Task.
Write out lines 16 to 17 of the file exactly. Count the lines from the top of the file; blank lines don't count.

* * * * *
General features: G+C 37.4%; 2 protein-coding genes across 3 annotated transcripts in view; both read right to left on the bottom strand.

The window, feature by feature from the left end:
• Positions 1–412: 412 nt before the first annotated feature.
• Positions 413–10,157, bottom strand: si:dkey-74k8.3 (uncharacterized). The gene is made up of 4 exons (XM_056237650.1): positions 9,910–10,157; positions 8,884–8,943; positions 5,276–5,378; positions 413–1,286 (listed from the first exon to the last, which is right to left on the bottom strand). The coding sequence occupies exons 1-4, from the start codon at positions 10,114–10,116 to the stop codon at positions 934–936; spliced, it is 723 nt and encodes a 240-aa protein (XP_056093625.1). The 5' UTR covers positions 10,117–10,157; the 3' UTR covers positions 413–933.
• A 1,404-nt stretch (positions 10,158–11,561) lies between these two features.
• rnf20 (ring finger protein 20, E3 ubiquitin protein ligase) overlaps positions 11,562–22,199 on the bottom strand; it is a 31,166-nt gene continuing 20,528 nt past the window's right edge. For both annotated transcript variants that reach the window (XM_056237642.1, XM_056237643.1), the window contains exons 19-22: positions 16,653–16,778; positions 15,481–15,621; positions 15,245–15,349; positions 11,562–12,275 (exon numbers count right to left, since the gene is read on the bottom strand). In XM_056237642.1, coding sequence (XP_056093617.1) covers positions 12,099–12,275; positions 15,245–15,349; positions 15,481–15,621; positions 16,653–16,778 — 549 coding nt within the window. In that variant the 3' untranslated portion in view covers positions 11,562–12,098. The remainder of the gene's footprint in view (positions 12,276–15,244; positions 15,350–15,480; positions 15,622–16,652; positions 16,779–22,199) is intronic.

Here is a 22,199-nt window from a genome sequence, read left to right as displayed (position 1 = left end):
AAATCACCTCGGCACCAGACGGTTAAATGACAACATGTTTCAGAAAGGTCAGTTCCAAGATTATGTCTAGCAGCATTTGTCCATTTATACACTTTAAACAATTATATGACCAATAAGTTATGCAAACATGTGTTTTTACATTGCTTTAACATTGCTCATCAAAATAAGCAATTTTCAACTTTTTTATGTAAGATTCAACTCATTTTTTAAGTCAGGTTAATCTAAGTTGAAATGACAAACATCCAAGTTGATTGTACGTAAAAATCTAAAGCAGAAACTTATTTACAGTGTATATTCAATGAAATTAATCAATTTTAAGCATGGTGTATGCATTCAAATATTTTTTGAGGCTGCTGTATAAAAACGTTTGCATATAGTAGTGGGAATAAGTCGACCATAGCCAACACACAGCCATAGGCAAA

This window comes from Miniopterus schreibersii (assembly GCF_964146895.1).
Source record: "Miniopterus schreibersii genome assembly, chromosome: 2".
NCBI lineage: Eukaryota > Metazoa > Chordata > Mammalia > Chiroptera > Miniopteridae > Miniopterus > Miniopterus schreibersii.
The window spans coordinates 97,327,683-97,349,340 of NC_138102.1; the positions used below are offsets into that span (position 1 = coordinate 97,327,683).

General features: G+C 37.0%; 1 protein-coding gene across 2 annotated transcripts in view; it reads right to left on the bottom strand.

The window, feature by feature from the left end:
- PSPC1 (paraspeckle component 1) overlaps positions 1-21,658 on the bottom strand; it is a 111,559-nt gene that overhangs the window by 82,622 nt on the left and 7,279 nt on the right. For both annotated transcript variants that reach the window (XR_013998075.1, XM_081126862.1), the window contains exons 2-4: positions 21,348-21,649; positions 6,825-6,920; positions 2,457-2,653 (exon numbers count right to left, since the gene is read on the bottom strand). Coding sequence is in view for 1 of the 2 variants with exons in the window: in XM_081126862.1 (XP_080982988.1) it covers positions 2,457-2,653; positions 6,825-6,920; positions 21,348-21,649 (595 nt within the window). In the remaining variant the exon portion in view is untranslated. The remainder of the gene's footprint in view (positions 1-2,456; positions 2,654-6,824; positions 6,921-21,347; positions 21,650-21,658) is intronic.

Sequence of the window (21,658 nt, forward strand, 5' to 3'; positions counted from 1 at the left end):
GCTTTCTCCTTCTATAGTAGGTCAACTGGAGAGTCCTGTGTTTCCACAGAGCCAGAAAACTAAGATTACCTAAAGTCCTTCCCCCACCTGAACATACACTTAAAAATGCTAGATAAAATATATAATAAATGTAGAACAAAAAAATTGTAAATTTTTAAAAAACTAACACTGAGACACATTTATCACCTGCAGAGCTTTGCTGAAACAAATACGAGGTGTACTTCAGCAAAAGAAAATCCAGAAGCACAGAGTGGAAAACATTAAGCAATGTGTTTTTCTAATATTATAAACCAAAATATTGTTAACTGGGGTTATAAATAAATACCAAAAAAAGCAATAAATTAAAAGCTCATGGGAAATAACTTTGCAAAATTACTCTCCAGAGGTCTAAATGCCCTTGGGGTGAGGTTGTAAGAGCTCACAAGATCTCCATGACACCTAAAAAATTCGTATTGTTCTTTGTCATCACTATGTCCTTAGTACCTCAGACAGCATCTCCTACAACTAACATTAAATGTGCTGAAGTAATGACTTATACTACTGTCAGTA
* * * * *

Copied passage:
Sequence of the window (21,658 nt, forward strand, 5' to 3'; positions counted from 1 at the left end):
GCTTTCTCCTTCTATAGTAGGTCAACTGGAGAGTCCTGTGTTTCCACAGAGCCAGAAAACTAAGATTACCTAAAGTCCTTCCCCCACCTGAACATACACTTAAAAATGCTAGATAAAATATATAATAAATGTAGAACAAAAAAATTGTAAATTTTTAAAAAACTAACACTGAGACACATTTATCACCTGCAGAGCTTTGCTGAAACAAATACGAGGTGTACTTCAGCAAAAGAAAATCCAGAAGCACAGAGTGGAAAACATTAAGCAATGTGTTTTTCTAATATTATAAACCAAAATATTGTTAACTGGGGTTATAAATAAATACCAAAAAAAGCAATAAATTAAAAGCTCATGGGAAATAACTTTGCAAAATTACTCTCCAGAGGTCTAAATGCCCTTGGGGTGAGGTTGTAAGAGCTCACAAGATCTCCATGACACCTAAAAAATTCGTATTGTTCTTTGTCATCACTATGTCCTTAGTACCTCAGACAGCATCTCCTACAACTAACATTAAATGTGCTGAAGTAATGACTTATACTACTGTCAGTA